Nuclear power is not a "fix all" but it can help to reduce the risk of climate change, a United Nations Climate Change Conference in Kenya has heard. Speaking at a session on Global Status and the Outlook for Nuclear Power, the IAEA´s Alan McDonald said nuclear power had a place among the mix of solutions for those countries interested in making it part of their sustainable development strategies. The conference concludes this week in Nairobi.
With expectations for nuclear power rising, Mr. McDonald, a senior officer in the IAEA Department of Nuclear Energy, emphasised that it was economics that would drive the energy technology´s future. "Whether nuclear power lives up to rising expectations will depend on how cheap it is compared to alternatives," he said.
Mr. McDonald noted that the Kyoto Protocol changes the economic picture, bringing to fore some real financial benefit to avoiding greenhouse gas emissions. Nuclear power, for example, is more attractive in countries with rapidly growing energy demands, like China and India; and where alternatives sources are scarce or expensive, like in Japan and South Korea. "Nuclear energy plants are expensive to build but cheap to run," he said.
The conference runs from 6 to 17 November in Nairobi and has attracted some 6,000 participants worldwide. It comes amid news that China is on course to surpass the US in 2009 as the biggest emitter of the main gas linked to global warming, a projection noted in a report released last week by the Paris-based International Energy Agency of the Organization for Economic Cooperation and Development. China also stands among countries voicing interest in pursuing or expanding nuclear energy programmes for electricity generation.
Scientists point to carbon dioxide, methane and nitrous oxides as being three of several gasses that, in excess, forms a barrier in the atmosphere that traps heat from the sun to raise the earth’s temperature. The resulting global warming is linked to increasing droughts, floods, hurricanes and forest fires, posing a serious threat to sustainable development.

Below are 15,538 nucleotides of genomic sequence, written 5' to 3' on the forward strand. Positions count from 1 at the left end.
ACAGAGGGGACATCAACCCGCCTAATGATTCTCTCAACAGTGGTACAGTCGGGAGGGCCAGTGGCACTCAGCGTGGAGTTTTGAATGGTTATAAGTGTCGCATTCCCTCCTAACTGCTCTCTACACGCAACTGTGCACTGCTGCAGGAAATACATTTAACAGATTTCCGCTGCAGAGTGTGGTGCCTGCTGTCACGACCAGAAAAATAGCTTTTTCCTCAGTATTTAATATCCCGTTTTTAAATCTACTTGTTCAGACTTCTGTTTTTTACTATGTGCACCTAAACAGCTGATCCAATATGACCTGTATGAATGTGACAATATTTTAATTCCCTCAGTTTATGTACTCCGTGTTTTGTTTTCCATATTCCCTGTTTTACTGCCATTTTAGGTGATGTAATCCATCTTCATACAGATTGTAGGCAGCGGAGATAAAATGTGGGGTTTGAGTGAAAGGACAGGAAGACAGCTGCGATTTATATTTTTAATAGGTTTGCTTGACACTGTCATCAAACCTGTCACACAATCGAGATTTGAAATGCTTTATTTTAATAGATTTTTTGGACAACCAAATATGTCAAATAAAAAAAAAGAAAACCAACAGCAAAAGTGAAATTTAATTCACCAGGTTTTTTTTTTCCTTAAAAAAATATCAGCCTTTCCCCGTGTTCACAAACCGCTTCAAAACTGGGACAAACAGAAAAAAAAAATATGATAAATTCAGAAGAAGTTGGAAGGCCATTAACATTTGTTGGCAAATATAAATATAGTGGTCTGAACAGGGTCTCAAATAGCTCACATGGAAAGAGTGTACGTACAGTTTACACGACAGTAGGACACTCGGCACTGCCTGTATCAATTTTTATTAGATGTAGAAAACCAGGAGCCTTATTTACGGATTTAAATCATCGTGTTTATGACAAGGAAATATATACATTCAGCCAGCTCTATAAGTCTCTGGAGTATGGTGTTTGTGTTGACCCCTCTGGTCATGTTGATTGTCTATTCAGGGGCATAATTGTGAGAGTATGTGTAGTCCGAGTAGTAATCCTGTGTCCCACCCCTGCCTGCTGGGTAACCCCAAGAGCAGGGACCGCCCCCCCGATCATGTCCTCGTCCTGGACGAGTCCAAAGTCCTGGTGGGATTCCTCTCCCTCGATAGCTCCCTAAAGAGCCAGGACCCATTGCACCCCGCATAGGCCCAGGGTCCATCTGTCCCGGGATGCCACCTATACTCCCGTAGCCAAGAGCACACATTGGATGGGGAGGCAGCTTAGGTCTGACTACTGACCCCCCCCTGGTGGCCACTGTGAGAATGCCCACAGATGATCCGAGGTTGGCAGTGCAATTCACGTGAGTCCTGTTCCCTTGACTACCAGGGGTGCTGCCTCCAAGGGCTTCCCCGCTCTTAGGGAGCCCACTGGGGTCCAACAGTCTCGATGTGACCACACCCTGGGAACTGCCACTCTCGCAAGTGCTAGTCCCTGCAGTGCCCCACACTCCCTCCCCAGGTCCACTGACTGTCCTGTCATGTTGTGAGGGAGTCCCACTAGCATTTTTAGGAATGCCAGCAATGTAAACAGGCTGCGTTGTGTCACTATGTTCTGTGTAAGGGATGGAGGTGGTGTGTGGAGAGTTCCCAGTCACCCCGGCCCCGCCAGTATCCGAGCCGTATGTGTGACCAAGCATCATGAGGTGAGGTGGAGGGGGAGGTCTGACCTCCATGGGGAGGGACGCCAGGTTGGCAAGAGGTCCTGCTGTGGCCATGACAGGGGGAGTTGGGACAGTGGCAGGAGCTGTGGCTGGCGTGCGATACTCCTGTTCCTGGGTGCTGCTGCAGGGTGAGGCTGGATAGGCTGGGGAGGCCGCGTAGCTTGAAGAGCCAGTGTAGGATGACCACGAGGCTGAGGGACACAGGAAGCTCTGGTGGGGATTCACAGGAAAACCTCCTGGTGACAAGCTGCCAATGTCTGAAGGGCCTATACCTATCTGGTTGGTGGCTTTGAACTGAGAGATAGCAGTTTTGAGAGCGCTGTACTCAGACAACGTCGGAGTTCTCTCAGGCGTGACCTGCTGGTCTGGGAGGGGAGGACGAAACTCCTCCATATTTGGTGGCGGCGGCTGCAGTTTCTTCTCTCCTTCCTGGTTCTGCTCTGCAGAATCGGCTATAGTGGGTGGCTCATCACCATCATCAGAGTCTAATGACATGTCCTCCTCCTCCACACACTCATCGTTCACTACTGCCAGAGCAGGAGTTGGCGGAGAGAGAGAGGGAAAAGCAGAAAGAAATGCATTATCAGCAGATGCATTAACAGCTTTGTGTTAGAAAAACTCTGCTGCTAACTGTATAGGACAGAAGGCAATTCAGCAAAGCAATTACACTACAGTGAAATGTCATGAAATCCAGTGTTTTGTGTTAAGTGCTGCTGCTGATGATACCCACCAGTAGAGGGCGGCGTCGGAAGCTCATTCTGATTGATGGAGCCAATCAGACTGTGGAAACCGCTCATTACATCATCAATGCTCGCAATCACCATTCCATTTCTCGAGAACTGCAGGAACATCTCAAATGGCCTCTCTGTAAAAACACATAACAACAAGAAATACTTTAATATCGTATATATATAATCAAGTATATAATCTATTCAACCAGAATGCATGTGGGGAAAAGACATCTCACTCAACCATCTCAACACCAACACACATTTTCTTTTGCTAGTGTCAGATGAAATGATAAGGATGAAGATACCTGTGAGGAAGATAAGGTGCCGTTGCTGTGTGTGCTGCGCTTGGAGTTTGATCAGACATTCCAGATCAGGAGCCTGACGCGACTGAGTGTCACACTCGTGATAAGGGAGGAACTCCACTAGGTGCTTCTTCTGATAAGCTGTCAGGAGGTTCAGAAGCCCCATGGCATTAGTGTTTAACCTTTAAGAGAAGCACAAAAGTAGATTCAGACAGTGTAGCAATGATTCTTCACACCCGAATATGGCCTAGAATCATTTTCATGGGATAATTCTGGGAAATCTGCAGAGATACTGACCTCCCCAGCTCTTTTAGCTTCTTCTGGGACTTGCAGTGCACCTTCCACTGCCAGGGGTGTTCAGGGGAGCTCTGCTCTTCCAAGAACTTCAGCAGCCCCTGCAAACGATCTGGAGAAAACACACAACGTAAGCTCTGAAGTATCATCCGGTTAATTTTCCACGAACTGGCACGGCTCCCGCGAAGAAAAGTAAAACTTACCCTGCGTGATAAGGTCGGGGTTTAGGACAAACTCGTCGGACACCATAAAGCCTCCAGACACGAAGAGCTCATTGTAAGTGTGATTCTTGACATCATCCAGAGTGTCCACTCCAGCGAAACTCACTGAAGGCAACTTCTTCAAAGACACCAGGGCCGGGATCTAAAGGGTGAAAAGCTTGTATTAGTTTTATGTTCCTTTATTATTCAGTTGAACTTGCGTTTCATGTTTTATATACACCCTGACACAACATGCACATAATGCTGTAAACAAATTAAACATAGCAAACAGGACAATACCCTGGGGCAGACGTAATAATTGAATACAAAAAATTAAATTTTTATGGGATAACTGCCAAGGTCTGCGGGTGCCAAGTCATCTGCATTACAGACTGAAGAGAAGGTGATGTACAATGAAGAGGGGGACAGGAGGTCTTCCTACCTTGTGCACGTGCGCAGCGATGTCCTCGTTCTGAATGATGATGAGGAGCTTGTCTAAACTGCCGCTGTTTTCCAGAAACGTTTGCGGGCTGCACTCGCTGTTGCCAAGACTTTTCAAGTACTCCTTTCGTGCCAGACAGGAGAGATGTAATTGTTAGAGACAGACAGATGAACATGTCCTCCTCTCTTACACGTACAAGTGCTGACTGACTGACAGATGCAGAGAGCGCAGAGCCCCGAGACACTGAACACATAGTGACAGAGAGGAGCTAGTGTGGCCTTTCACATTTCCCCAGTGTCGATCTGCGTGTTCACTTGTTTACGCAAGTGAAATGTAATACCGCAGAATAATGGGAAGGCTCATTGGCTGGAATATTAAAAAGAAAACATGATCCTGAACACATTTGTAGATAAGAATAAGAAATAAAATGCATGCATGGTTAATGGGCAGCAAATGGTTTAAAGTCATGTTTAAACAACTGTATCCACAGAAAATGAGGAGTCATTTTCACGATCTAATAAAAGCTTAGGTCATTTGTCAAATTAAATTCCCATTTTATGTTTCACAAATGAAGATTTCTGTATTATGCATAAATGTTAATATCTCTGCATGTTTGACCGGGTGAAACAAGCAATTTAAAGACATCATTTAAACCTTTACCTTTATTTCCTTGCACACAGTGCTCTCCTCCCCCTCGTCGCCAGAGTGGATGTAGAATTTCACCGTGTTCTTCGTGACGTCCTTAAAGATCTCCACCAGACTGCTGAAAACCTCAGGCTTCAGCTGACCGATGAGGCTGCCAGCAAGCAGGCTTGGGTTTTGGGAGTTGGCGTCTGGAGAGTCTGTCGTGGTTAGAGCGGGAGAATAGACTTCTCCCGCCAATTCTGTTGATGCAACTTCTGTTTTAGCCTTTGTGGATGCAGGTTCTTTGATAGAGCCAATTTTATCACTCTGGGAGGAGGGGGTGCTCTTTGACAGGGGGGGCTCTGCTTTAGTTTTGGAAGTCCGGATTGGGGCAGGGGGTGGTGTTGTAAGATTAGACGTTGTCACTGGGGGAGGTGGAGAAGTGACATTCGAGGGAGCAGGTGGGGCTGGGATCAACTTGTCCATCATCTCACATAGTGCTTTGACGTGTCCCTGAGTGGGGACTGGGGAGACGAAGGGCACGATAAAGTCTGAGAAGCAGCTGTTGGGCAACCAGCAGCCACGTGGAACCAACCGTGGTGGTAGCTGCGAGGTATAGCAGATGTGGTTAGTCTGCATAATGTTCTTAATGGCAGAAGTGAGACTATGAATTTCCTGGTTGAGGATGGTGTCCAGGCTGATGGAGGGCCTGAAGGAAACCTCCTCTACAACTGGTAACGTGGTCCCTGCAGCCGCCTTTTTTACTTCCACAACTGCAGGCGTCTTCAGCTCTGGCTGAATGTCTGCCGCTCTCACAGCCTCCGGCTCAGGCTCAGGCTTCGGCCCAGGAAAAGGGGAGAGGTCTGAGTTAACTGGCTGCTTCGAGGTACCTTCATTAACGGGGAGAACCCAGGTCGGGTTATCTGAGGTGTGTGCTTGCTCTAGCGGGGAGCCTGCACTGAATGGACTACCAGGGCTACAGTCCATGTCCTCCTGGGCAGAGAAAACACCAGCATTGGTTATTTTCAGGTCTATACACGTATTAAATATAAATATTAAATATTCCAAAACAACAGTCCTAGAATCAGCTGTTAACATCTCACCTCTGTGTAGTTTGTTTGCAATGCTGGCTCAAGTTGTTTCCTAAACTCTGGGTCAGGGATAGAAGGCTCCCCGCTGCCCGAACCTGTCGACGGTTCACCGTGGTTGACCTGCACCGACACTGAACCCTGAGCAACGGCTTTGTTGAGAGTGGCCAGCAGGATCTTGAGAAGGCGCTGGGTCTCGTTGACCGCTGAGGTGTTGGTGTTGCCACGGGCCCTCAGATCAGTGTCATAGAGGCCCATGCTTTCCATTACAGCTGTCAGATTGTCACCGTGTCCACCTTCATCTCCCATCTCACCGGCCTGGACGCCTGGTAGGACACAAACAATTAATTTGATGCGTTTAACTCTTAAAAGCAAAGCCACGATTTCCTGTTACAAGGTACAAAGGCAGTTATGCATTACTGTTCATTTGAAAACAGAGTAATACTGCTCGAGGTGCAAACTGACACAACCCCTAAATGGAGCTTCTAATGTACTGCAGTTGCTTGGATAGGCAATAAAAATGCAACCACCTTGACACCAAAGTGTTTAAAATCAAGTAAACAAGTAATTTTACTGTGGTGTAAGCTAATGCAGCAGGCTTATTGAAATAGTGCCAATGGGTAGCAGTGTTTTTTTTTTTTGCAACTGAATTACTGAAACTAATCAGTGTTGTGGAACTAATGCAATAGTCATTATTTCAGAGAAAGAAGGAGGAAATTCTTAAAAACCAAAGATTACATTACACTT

Mr. McDonald said nuclear power was "on par" with solar and wind energy when it comes to greenhouse gas emissions. The full nuclear power chain, from resource extraction to waste disposal, emits 1-6 grams of carbon per kilowatt-hour – about the same as wind and solar power and well below coal, oil and natural gas.
Are more nuclear plants on the horizon? The IAEA is holding a workshop in early December with representatives from countries expressing interest in nuclear energy for electricity production.
Right now, there are 442 operating nuclear power plants around the world, with current expansion centred in Asia. The United States has the most nuclear plants with 103. France is next with 59, followed by Japan with 55 plus one under construction, and Russia with 31, and four more under construction.
"The main message is that nuclear power is still a big developed country game," says Mr. McDonald. "If today´s rising expectations are met, it will be because the countries that already use nuclear power will have built more, not because a lot of new countries – developed or developing – have decided to start new programs."